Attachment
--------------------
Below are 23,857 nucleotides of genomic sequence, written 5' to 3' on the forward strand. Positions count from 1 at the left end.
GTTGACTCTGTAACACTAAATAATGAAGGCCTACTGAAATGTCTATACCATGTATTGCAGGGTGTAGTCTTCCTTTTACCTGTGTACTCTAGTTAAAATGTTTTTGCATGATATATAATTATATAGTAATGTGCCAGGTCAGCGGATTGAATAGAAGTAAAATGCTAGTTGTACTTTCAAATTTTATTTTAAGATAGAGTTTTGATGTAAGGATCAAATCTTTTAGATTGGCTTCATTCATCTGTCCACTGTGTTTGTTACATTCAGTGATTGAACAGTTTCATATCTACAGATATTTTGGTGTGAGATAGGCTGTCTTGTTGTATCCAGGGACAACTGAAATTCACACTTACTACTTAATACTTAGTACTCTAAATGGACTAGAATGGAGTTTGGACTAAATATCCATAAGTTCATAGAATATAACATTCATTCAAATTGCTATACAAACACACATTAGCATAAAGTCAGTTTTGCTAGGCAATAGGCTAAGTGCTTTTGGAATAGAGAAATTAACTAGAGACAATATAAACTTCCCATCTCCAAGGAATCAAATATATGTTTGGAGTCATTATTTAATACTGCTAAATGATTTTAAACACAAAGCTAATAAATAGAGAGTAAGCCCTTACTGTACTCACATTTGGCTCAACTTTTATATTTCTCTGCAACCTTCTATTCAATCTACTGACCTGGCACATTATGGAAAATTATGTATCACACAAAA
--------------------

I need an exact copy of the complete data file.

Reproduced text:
Below are 23,857 nucleotides of genomic sequence, written 5' to 3' on the forward strand. Positions count from 1 at the left end.
GTTGACTCTGTAACACTAAATAATGAAGGCCTACTGAAATGTCTATACCATGTATTGCAGGGTGTAGTCTTCCTTTTACCTGTGTACTCTAGTTAAAATGTTTTTGCATGATATATAATTATATAGTAATGTGCCAGGTCAGCGGATTGAATAGAAGTAAAATGCTAGTTGTACTTTCAAATTTTATTTTAAGATAGAGTTTTGATGTAAGGATCAAATCTTTTAGATTGGCTTCATTCATCTGTCCACTGTGTTTGTTACATTCAGTGATTGAACAGTTTCATATCTACAGATATTTTGGTGTGAGATAGGCTGTCTTGTTGTATCCAGGGACAACTGAAATTCACACTTACTACTTAATACTTAGTACTCTAAATGGACTAGAATGGAGTTTGGACTAAATATCCATAAGTTCATAGAATATAACATTCATTCAAATTGCTATACAAACACACATTAGCATAAAGTCAGTTTTGCTAGGCAATAGGCTAAGTGCTTTTGGAATAGAGAAATTAACTAGAGACAATATAAACTTCCCATCTCCAAGGAATCAAATATATGTTTGGAGTCATTATTTAATACTGCTAAATGATTTTAAACACAAAGCTAATAAATAGAGAGTAAGCCCTTACTGTACTCACATTTGGCTCAACTTTTATATTTCTCTGCAACCTTCTATTCAATCTACTGACCTGGCACATTATGGAAAATTATGTATCACACAAAA